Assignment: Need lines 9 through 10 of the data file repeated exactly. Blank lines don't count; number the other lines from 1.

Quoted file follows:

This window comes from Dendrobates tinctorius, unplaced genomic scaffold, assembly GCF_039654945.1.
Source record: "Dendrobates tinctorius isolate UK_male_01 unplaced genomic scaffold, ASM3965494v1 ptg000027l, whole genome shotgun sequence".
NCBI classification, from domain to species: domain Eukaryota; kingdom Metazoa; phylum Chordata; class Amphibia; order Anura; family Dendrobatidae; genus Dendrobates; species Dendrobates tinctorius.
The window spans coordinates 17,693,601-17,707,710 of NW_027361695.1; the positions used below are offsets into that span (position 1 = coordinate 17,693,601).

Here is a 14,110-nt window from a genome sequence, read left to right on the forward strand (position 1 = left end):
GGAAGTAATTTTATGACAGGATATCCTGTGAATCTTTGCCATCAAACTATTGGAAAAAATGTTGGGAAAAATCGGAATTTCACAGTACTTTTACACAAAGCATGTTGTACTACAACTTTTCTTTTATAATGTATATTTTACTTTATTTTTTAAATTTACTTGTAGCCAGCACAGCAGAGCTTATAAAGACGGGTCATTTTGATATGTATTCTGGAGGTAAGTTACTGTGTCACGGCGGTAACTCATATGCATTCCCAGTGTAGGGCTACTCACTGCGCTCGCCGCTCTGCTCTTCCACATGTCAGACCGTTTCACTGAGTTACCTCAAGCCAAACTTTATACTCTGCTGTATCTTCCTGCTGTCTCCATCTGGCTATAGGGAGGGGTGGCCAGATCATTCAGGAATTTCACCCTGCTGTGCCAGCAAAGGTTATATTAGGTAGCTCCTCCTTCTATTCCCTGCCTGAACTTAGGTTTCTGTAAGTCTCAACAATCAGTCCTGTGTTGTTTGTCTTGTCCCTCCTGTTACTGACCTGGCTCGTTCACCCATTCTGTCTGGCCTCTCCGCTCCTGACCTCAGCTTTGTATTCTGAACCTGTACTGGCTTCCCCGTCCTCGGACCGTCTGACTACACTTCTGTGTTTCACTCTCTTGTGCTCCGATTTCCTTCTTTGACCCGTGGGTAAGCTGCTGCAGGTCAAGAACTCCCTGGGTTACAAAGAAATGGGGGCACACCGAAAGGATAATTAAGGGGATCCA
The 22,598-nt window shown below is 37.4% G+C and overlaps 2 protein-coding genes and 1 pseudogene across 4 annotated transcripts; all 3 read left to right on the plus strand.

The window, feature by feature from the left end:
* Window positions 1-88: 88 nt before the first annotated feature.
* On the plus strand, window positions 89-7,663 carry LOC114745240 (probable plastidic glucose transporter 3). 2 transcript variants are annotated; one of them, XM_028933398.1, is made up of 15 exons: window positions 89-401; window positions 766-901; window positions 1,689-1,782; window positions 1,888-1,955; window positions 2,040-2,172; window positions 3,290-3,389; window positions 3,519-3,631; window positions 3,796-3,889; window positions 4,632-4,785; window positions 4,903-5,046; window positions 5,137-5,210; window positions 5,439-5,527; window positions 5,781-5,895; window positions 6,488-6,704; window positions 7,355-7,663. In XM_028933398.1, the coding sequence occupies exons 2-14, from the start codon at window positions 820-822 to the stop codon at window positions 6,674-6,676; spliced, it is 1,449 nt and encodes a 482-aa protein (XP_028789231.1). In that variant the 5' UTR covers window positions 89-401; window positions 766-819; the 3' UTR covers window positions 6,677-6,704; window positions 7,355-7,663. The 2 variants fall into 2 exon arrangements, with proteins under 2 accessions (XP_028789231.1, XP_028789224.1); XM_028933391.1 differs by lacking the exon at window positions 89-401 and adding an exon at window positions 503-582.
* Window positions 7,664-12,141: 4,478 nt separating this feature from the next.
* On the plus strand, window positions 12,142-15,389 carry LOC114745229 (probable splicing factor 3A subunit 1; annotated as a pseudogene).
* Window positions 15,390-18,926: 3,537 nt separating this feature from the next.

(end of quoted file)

* Window positions 1-88: 88 nt before the first annotated feature.
* On the plus strand, window positions 89-7,663 carry LOC114745240 (probable plastidic glucose transporter 3). 2 transcript variants are annotated; one of them, XM_028933398.1, is made up of 15 exons: window positions 89-401; window positions 766-901; window positions 1,689-1,782; window positions 1,888-1,955; window positions 2,040-2,172; window positions 3,290-3,389; window positions 3,519-3,631; window positions 3,796-3,889; window positions 4,632-4,785; window positions 4,903-5,046; window positions 5,137-5,210; window positions 5,439-5,527; window positions 5,781-5,895; window positions 6,488-6,704; window positions 7,355-7,663. In XM_028933398.1, the coding sequence occupies exons 2-14, from the start codon at window positions 820-822 to the stop codon at window positions 6,674-6,676; spliced, it is 1,449 nt and encodes a 482-aa protein (XP_028789231.1). In that variant the 5' UTR covers window positions 89-401; window positions 766-819; the 3' UTR covers window positions 6,677-6,704; window positions 7,355-7,663. The 2 variants fall into 2 exon arrangements, with proteins under 2 accessions (XP_028789231.1, XP_028789224.1); XM_028933391.1 differs by lacking the exon at window positions 89-401 and adding an exon at window positions 503-582.